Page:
Follow-up

Regular follow-up was conducted in the outpatient clinic. Monthly serum AFP and PIVKA-II tests were performed during the first three months after surgery. Chest radiography and contrast-enhanced computed tomography were performed at least every three months for the first two years. Patients were followed up with serological and imaging tests every six months during the first three to five years. Five years later, follow-up was performed annually. Tumor recurrence was diagnosed using imaging and laboratory tests. Patients with confirmed HCC recurrence underwent individualized treatment, including repeated liver resection, TACE, RFA, and liver transplantation. The median follow-up was 34.5 months (range, 2–157 months). The last follow-up date was in July 2020.

Ethical considerations

The study protocol was reviewed and approved by the Institutional Review Board (IRB) of Dankook University Hospital (IRB No: DKUH 2021-01-017). The requirement for informed consent was waived because of the retrospective nature of this study.

Statistical analysis

To assess the sensitivity and specificity of PNI for predicting recurrence, we analyzed receiver operating characteristic (ROC) curve and identified the optimum cutoff value for PNI. We divided patients into two groups according to the cutoff value of the PNI. Continuous variables were represented as the median interquartile range and compared with a Mann–Whitney U-test. Categorical variables were expressed as counts (percentages) and compared with chi-square test or Fisher’s exact test when appropriate. Factors associated with recurrence-free survival were analyzed using univariate and multivariate logistic regression analyses. Disease-free survival (DFS) curve was calculated using the Kaplan–Meier method and compared using a log-rank test. All statistical analyses were performed using IBM SPSS version 26 (IBM Corp., Armonk, NY, USA).

RESULTS

The area under the ROC curve was 0.572. The optimal cutoff value of PNI was 51.85 (Fig. 1). Therefore, the optimum PNI cutoff value was set at 52. We defined 53 patients with PNI ≥ 52 as the high-PNI group and 77 patients with PNI < 52 as the low-PNI group. Associations between clinicopathological parameters and PNI are shown in Table 1. Albumin levels were higher in the high-PNI group with improved coagulation function. Results of indocyanine green retention test (ICG R15) for predicting residual liver function before surgery were found to be better in the high-PNI group than those in the low-PNI group, although the difference between the two groups was not significant. In the low-PNI group, there was more bleeding during surgery and more frequent blood transfusions. The tumor size was smaller in the high-PNI group. HCC recurred in 65 (50.0%) patients, including 17 patients (32.1%) in the high-PNI group and 48 patients (62.3%) in the low-PNI group.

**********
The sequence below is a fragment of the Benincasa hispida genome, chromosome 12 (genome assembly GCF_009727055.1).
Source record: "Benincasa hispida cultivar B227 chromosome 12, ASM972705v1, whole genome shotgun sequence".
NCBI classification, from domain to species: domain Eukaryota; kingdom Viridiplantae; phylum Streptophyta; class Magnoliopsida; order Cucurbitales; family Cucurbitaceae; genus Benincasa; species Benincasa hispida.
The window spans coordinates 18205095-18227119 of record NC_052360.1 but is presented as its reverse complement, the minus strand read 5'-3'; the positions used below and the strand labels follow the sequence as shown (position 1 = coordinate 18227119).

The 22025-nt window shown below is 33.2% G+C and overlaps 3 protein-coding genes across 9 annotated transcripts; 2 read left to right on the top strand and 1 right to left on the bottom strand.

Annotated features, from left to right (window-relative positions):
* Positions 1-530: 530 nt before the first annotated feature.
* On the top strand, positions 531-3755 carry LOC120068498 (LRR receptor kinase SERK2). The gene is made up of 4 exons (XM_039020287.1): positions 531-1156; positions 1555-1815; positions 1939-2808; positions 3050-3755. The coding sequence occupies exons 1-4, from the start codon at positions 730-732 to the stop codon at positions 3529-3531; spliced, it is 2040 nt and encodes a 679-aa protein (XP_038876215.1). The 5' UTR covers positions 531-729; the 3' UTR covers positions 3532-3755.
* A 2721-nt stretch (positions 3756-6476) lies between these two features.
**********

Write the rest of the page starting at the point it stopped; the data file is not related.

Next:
Table 1 . Characteristics of patients included in this study

VariablePNI-high group (n = 53)PNI-low group (n = 77)p-value
Age (yr)54 (33–80)61 (39–83)0.187
Male44 (83.0)67 (87.0)0.616
Hepatitis0.097
HBV41 (77.4)44 (57.1)
HCV3 (5.7)7 (9.1)
Alcohol3 (5.7)13 (16.9)
Child-Pugh0.121
A51 (96.2)67 (87.0)
B2 (3.8)10 (13.0)
Comorbidity
Diabetes42 (79.2)50 (64.9)0.116
Hypertension34 (64.2)48 (62.3)0.855
Albumin (g/dL)4.4 (3.7–5.2)3.9 (2.3–4.8)< 0.001
Lymphocyte (/mm3)2,380 (1,650–6,760)1,520 (490–2,620)< 0.001
Platelet (×103/mm3)170 (79–345)156 (56–464)0.913
PT INR0.97 (0.86–1.85)1.03 (0.83–1.61)0.036
CRP (mg/dL)0.15 (0.01–3.02)0.26 (0.01–3.89)0.150
ALT (U/L)29 (10–164)31 (4–137)0.747
Total bilirubin (mg/dL)0.5 (0.19–2.58)0.6 (0.17–1.93)0.455